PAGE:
As McDougall surveys America’s experiment in empire under the Progressive and Millennial ACRs, he reveals a sobering record of injustice and deceit accumulated by those at the highest levels of American government. For example, he cites dubious motives for the American annexation of Hawaii in 1898 and conquest of the Philippines in 1899, the American-inspired and -supported “coup d’état” against the Columbia regime in 1903 to secure the land for the Panama Canal, Woodrow Wilson’s propaganda campaign to promote a World War that he’d previously said “would be a crime against civilization for us to go into it,” and regime change in Iraq in 2002 under President Bush on pretexts of weapons of mass destruction and democracy promotion.
In each of these instances, McDougall outlines how a presidential administration justified military intervention to the public with an elaborate propaganda campaign and a series of deliberate lies in the name of freedom and human rights. While his analysis is bleak, he does not leave us without hope. In near-prophetic terms, he urges us to return to six “healthy habits” from George Washington’s Farewell Address whose wisdom is “eternally valid”:
In nearly each of these instances, our country has ignored Washington’s exhortations. As Rod Dreher has noted, religion and morality are increasingly absent from the public square. Our national debt is over $20 trillion with an average of $1 million per soldier per year being spent in Afghanistan. Nikki Haley seems to take the hardest line possible in dealing with Russia, Syria, Iran, and North Korea. Countries like Israel and Saudi Arabia receive the unflinching support of the United States on nearly every occasion, and others spend millions of dollars on our soil to influence think tanks and politicians. Secretary Rex Tillerson has been gutting the State Department, whose primary aim is to use diplomacy rather than armed conflict to peacefully resolve crises around the world.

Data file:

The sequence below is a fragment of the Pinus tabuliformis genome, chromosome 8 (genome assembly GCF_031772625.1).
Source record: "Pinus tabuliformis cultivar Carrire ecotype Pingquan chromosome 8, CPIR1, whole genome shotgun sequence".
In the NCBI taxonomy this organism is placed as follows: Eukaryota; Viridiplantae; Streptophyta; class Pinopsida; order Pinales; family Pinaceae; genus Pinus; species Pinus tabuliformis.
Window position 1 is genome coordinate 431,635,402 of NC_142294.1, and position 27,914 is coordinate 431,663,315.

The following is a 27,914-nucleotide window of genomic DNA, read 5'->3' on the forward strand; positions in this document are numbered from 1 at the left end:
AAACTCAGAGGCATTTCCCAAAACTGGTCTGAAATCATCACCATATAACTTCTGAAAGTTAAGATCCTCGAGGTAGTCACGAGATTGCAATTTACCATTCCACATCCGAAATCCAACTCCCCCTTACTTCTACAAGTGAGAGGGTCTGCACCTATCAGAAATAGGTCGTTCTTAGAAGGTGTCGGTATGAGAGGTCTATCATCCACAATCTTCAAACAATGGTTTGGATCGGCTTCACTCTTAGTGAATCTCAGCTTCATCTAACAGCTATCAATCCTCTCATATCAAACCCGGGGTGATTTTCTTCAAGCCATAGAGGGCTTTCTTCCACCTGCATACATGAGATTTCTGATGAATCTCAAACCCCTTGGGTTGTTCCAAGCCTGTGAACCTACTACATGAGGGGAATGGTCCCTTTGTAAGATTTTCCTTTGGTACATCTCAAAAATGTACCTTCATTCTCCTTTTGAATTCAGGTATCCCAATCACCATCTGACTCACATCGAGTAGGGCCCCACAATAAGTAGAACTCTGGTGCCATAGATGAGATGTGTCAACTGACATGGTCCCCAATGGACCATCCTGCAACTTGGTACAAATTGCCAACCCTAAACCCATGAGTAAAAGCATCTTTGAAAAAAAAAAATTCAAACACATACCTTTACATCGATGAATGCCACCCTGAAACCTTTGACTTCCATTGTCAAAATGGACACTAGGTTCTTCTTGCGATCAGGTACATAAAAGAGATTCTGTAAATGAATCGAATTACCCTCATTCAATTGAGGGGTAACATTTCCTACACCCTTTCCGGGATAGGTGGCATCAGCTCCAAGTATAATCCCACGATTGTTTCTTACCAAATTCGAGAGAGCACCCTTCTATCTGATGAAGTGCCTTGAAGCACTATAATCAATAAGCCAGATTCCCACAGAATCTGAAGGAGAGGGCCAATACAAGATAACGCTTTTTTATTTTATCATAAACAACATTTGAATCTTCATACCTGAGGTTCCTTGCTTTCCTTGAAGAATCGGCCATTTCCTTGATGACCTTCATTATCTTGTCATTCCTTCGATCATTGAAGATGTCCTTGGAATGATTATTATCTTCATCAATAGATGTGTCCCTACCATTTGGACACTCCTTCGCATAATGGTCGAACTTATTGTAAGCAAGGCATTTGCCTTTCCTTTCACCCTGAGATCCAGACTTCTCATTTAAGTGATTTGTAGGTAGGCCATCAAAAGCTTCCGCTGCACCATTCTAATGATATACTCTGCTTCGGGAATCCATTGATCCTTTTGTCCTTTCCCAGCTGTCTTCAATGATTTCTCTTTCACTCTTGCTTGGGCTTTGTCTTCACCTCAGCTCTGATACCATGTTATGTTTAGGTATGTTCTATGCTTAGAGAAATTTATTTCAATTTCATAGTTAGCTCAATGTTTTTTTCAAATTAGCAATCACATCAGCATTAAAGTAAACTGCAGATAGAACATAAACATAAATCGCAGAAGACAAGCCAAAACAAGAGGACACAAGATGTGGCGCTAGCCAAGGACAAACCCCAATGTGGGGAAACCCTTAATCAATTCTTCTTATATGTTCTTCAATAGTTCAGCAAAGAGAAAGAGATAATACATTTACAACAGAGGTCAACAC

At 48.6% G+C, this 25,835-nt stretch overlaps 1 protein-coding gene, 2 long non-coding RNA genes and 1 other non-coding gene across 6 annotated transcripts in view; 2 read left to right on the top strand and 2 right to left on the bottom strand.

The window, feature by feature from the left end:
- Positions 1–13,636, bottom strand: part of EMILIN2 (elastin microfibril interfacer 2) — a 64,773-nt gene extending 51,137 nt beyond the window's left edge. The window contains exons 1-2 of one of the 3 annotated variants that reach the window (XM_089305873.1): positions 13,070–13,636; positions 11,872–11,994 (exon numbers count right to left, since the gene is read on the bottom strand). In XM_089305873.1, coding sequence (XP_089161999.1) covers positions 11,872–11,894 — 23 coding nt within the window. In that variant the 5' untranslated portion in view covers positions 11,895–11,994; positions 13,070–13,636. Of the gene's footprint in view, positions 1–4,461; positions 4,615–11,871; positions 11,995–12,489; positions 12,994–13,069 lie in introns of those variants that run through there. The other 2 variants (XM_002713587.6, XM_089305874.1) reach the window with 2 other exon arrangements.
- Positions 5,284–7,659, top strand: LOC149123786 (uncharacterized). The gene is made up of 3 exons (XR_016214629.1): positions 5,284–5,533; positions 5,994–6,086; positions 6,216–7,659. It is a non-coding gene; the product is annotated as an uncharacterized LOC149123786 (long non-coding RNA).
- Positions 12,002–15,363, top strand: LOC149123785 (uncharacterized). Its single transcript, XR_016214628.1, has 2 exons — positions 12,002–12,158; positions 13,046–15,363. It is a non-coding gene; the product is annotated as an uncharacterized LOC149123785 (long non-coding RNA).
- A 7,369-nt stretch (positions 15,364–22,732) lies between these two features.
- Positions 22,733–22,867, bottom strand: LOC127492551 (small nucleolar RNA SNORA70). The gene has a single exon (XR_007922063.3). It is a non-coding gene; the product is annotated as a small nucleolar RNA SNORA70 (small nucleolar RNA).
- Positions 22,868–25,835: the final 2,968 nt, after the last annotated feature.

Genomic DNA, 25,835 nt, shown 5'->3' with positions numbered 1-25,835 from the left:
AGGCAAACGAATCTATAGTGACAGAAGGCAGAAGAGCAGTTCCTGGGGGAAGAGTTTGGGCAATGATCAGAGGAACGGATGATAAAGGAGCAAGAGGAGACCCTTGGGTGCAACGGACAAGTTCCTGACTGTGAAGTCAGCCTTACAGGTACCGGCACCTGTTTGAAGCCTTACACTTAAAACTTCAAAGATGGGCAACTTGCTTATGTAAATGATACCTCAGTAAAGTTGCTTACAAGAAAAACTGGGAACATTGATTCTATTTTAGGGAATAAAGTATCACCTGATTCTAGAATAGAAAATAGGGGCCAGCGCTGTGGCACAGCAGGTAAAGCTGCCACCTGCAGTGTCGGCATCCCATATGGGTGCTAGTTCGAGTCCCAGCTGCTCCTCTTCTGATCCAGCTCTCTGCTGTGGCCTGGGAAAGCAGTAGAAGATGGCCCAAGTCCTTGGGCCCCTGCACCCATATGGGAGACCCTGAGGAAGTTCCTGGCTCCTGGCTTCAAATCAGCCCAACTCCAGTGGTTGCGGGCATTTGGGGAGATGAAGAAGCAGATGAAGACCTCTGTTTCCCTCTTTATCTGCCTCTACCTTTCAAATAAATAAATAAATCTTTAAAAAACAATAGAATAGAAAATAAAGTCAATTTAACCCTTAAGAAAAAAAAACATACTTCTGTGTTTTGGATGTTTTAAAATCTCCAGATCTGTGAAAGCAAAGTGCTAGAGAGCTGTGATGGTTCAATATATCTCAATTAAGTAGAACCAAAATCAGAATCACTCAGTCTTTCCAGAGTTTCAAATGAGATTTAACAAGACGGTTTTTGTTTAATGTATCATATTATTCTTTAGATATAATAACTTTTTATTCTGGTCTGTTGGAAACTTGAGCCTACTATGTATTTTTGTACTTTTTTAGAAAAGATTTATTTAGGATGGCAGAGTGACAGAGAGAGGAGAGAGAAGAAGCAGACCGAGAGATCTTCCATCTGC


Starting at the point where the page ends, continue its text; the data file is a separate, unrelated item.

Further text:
The journey back to a prudent and peaceful foreign policy as outlined in Washington’s Farewell Address may be arduous, but the preservation of our republic demands a fundamental reordering of our grand strategy. A true conservative is a woman or man who shows deference to the past, yet exercises the prudence necessary to reject the ugly and cling to what is beautiful. As in other instances of ugliness that provoke collective guilt, like slavery or the Confederacy, Americans must learn how to both evaluate our history with a critical eye and to celebrate what’s worth preserving. After all, even the former slave Frederick Douglas, while condemning our republicanism as “a sham” and our Christianity as “a lie,” still took “encouragement from ‘the Declaration of Independence,’ the great principles it contains, and the genius of American Institutions” in his stirring address on “The Meaning of July 4th for the Negro.” It’s easy to fall into the trap of either a “progressive” deconstruction of our history or a “conservative” deification of our forbears. A careful study of history, however, demands greater patience and more nuance.
We have in Washington’s address, with McDougall’s elucidation, something that’s beautiful and worth preserving. Let us not despair of our present situation, but embrace the virtues of our past in the hope of a better future.
John A. Burtka IV is executive director of The American Conservative. His writings have been featured in American Theological Inquiry, First Things, The Intercollegiate Review, and Touchstone.